Article | RAND Journal of Economics | winter 1985

The Nonpecuniary Costs of Automobile Emissions Standards

by Timothy F. Bresnahan and Dennis Yao

Abstract

An important component of the costs of automotive air-pollution control has been nonpecuniary: a decline in vehicle performance characteristics. This regulatory impact on what the auto industry calls "drivability" has never been quantified, although there is considerable reason to believe that it has been a major component of the costs of some of the auto emissions standards of the last decade. We develop a methodology for econometric assessment of such costs, and apply it to the automobile air pollution standards of 1972-1981. We find that these costs are important. For the first standards implemented in the 1970s, they exceeded the costs of pollution control equipment installed on the car and the costs of decreased fuel efficiency. Since then, however, advances in compliance technology have allowed increases in automobile quality so that incremental costs of recent standards are much lower than previously believed.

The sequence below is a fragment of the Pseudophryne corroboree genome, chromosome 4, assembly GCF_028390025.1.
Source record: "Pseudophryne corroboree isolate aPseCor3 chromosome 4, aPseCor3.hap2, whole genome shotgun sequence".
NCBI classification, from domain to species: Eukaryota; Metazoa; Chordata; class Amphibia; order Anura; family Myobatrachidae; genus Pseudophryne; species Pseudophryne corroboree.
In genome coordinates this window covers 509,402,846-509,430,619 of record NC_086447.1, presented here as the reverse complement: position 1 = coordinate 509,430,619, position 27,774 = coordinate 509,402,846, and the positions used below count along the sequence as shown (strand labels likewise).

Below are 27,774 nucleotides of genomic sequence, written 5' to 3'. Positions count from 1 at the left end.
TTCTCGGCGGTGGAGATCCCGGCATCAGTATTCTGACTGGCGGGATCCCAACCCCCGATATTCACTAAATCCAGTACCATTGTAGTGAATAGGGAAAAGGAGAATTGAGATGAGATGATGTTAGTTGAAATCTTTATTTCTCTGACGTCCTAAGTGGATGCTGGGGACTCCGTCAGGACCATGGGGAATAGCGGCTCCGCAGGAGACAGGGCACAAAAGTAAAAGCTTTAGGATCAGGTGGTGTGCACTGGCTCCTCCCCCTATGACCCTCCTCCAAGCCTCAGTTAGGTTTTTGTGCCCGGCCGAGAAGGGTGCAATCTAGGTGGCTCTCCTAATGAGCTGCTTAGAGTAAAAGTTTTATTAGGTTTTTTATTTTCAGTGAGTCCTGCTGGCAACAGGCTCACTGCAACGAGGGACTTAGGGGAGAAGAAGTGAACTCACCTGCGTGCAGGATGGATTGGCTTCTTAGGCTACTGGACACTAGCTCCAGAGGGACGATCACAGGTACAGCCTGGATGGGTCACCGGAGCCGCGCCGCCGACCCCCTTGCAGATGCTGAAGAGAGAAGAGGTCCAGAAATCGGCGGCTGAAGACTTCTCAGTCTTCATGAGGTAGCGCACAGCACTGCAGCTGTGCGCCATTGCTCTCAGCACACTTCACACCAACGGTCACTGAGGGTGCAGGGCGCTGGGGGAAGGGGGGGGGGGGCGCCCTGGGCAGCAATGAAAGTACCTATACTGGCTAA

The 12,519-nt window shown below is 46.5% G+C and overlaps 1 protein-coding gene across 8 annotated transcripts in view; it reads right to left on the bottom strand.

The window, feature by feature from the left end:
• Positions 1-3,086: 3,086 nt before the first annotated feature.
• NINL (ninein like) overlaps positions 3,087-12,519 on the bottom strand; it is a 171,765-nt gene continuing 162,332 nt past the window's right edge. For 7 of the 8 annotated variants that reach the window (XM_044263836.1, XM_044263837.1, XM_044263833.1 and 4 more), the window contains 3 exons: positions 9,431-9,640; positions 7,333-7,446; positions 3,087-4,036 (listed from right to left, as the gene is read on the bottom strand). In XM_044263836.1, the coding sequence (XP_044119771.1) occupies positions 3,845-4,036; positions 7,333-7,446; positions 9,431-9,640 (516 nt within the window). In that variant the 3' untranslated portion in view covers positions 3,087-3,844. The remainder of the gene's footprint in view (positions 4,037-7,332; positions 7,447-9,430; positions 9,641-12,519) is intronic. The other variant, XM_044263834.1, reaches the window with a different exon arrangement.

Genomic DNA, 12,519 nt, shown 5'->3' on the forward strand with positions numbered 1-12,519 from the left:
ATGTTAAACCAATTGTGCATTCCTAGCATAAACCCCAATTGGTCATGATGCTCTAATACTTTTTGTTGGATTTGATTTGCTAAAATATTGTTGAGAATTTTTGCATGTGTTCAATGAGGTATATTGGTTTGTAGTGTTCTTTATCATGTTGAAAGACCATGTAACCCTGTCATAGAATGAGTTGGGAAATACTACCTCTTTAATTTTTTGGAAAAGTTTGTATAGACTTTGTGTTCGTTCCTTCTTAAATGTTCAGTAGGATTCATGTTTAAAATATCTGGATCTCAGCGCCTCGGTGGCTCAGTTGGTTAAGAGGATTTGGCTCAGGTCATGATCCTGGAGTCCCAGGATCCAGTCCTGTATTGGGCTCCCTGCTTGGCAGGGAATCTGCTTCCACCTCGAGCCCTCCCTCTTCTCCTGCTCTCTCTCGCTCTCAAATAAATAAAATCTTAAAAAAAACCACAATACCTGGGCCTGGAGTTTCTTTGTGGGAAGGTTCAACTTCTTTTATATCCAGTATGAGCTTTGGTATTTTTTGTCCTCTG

Keywords: Transportation; Pollution and Pollutants; Cost; Standards; Performance; Quality; Auto Industry;

Citation:

Bresnahan, Timothy F., and Dennis Yao. "The Nonpecuniary Costs of Automobile Emissions Standards." RAND Journal of Economics 16, no. 4 (winter 1985): 437–455. (Harvard users click here for full text.)